Vladimir Bykovsky came to work at Stoilensky in 1981 as an assistant diesel locomotive driver. The plant was not hiring, but the young man had experience gained fr om working at another mining company and a train driving licence, which set up his future life and career. When Vladimir returned from the army in 1984, he immediately started working as a locomotive driver. Four years later, when the government began sending groups of young people to work at construction sites, Vladimir was appointed senior train driver on special Komsomol train No. 289, wh ere he worked until he was promoted to train driving instructor. He has held this position for the past eight years.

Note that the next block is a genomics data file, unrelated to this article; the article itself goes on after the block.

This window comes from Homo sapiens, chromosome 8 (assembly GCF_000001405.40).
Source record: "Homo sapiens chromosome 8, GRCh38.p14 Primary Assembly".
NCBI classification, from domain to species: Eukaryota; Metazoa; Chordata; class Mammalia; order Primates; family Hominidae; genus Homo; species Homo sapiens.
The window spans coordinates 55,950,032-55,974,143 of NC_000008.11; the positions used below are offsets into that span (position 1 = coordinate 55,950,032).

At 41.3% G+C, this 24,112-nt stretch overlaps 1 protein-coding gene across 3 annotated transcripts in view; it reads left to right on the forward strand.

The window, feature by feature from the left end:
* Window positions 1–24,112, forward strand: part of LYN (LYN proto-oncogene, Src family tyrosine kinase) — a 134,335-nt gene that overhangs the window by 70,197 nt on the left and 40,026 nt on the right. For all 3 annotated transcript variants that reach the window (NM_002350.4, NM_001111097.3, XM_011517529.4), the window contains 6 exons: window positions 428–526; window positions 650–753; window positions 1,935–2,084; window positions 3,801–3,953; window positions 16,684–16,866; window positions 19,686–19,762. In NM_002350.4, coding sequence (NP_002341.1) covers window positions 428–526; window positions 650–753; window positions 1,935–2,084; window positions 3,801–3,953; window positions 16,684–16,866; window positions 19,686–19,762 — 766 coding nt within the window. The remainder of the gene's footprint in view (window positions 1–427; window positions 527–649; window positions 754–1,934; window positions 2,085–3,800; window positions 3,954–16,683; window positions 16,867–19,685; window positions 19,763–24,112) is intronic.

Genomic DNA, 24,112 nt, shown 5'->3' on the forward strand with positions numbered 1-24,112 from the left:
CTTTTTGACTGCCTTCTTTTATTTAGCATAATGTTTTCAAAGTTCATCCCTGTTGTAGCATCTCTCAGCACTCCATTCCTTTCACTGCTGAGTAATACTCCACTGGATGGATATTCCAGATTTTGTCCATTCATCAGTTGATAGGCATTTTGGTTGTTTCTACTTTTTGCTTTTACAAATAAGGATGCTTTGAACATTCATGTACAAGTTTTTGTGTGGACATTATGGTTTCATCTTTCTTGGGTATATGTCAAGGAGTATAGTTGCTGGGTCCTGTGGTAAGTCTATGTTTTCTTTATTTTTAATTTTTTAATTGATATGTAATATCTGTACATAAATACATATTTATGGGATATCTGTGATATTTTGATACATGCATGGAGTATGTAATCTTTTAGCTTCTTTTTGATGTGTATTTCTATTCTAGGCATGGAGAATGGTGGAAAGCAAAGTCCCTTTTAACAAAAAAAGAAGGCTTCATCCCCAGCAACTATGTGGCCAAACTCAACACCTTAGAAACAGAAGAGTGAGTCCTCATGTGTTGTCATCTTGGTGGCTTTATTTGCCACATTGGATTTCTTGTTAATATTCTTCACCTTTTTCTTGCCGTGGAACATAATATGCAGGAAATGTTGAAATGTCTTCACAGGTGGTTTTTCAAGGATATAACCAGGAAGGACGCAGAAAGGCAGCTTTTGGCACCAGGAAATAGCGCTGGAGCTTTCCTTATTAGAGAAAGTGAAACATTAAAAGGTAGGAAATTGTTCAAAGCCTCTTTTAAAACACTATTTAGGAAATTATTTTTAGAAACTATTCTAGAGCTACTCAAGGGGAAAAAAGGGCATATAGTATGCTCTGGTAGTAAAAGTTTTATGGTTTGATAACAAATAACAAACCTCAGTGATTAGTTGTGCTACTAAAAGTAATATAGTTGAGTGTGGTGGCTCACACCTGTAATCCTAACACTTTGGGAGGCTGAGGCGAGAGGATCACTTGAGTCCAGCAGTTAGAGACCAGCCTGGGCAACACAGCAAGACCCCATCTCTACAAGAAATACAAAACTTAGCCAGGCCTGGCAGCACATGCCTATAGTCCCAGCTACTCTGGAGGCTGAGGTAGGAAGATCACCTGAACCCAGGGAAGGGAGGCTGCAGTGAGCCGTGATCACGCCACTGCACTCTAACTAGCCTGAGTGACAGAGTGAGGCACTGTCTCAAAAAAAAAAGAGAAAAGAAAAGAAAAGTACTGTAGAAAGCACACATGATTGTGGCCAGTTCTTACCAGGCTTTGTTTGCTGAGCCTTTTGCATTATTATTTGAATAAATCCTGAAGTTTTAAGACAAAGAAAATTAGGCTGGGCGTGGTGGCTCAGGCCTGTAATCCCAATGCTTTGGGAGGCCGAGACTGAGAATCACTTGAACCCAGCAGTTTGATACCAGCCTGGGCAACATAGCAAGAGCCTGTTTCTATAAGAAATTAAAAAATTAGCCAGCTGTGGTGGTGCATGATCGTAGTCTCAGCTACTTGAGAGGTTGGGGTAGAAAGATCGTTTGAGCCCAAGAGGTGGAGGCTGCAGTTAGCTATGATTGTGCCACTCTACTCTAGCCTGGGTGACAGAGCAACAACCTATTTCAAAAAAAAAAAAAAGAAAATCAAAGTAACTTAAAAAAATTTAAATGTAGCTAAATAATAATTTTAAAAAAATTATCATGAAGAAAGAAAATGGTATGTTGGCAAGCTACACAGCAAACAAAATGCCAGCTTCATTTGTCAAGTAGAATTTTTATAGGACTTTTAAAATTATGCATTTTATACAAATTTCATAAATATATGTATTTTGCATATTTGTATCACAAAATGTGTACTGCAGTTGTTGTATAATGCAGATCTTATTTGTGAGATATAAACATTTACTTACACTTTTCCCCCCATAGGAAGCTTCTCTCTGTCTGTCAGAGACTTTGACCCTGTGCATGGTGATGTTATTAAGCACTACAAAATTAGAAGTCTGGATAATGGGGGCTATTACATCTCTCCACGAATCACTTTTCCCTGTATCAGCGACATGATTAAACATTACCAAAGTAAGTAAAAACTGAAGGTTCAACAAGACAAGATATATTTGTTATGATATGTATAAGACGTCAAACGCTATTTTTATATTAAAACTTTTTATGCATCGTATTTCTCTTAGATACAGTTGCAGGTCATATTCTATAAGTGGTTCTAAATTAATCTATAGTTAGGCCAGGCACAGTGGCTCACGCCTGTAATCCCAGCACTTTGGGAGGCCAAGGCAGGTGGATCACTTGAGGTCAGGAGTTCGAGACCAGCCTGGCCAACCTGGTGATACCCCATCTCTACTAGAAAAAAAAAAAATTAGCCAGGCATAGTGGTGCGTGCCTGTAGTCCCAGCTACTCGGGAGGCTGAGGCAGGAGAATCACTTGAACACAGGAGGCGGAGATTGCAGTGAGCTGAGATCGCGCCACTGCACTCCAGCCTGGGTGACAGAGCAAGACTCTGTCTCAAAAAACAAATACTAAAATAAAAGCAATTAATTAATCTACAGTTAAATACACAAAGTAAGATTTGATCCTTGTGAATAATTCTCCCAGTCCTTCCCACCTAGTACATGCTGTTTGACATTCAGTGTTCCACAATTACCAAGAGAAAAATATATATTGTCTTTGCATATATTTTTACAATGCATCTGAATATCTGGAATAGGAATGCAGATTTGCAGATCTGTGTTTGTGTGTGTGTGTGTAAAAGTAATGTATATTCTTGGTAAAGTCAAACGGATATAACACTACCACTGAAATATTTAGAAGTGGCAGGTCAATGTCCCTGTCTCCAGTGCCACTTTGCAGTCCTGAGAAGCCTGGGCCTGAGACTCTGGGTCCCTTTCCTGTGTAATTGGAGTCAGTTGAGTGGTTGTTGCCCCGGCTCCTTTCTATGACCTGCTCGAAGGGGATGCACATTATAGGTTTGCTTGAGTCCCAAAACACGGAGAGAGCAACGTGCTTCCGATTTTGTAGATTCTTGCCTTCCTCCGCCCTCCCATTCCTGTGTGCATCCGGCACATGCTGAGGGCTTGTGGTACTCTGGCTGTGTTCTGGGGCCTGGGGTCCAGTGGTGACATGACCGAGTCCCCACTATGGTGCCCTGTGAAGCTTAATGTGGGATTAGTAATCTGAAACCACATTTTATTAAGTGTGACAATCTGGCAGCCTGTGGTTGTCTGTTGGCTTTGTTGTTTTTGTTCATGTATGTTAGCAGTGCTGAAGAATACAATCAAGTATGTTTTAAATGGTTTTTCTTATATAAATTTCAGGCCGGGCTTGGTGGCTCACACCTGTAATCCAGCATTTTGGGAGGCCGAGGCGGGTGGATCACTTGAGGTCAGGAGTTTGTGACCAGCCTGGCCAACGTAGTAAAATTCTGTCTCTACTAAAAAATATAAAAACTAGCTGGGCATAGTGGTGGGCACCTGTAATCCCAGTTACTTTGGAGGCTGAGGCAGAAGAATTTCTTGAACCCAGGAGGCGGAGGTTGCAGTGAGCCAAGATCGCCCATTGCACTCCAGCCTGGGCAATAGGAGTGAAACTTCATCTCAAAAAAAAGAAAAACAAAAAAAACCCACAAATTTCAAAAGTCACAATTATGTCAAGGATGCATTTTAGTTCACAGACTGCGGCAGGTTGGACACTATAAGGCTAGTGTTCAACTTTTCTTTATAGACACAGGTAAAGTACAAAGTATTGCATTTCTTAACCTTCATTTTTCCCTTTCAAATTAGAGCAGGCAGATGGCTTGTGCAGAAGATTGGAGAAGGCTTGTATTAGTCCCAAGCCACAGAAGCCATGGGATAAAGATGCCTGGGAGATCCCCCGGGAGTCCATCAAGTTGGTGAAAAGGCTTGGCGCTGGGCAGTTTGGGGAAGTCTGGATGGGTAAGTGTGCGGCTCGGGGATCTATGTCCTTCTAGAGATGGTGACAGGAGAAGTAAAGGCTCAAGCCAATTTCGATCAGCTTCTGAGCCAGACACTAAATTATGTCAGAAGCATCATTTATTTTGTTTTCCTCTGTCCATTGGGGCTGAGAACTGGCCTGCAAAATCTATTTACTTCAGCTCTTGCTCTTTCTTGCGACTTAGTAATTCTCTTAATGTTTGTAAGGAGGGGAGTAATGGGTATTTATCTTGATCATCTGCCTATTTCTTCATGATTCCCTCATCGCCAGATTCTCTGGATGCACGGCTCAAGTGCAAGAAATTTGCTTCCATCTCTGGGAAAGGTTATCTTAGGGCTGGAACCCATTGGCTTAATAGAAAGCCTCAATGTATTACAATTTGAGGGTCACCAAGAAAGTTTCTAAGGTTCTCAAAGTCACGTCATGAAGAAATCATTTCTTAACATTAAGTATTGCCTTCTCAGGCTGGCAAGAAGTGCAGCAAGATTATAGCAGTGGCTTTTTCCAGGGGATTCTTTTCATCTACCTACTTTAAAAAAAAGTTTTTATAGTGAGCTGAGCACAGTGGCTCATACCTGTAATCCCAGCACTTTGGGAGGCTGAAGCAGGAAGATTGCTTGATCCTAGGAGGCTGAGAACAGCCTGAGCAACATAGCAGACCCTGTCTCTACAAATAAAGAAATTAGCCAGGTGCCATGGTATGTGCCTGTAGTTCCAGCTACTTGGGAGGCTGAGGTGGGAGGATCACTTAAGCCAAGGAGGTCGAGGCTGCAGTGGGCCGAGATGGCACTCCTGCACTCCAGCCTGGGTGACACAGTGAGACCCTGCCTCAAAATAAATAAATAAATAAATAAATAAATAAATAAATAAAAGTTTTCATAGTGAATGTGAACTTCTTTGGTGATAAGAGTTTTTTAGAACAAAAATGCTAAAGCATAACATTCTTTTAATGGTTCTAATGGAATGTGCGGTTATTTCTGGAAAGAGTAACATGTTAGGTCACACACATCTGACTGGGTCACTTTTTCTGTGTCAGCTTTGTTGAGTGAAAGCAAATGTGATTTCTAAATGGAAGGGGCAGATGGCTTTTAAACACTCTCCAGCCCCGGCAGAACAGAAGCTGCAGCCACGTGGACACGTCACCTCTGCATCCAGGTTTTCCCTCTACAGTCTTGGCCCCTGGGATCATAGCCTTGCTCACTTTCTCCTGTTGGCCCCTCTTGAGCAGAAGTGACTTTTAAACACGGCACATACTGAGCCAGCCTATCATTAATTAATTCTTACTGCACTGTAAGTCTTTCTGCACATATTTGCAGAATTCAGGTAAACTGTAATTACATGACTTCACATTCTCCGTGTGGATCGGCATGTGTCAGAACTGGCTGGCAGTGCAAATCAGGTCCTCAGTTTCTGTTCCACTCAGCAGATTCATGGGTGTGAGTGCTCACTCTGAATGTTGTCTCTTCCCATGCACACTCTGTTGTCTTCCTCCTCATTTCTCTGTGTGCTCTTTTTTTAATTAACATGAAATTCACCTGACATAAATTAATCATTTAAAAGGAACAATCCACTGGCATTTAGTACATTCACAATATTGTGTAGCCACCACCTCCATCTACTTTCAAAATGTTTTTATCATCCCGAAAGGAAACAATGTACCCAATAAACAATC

“I try to teach young people what I know myself”, Vladimir said. “The best way to learn the ropes is to work as an assistant train driver for three years before becoming a train driver. Then it will take you five more years before you feel you are a train driver. How much time do I devote to one student? As much as they need to gain the knowledge and skills required. There are no timeframes. People are different: some of them need more time, others need less…”